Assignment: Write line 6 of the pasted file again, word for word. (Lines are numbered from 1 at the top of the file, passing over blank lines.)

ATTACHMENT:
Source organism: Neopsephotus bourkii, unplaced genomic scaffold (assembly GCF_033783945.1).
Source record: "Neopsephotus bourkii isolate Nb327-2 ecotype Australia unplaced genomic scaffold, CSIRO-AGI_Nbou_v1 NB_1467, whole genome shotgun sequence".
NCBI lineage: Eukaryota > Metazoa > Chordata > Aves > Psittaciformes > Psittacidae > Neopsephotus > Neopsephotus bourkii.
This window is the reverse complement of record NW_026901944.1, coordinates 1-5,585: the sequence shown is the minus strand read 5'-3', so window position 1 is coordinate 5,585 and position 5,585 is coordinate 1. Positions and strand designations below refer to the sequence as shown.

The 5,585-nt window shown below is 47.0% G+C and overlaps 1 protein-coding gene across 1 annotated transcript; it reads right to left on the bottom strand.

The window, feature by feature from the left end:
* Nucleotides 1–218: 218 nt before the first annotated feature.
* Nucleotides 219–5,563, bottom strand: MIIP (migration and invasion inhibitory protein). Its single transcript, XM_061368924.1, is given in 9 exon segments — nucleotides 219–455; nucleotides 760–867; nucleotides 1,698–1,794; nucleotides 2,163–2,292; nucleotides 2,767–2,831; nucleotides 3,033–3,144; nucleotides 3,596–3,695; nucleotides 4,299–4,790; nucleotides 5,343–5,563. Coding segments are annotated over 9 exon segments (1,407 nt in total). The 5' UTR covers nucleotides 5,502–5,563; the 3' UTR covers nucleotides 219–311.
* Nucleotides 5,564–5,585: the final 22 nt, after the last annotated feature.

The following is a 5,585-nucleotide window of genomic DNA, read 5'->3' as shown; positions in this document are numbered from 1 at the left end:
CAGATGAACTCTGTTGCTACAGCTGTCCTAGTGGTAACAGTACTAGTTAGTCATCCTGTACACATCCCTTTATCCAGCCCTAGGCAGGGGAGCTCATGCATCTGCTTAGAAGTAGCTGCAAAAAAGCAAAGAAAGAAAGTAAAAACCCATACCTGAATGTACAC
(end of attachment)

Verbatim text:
The window, feature by feature from the left end: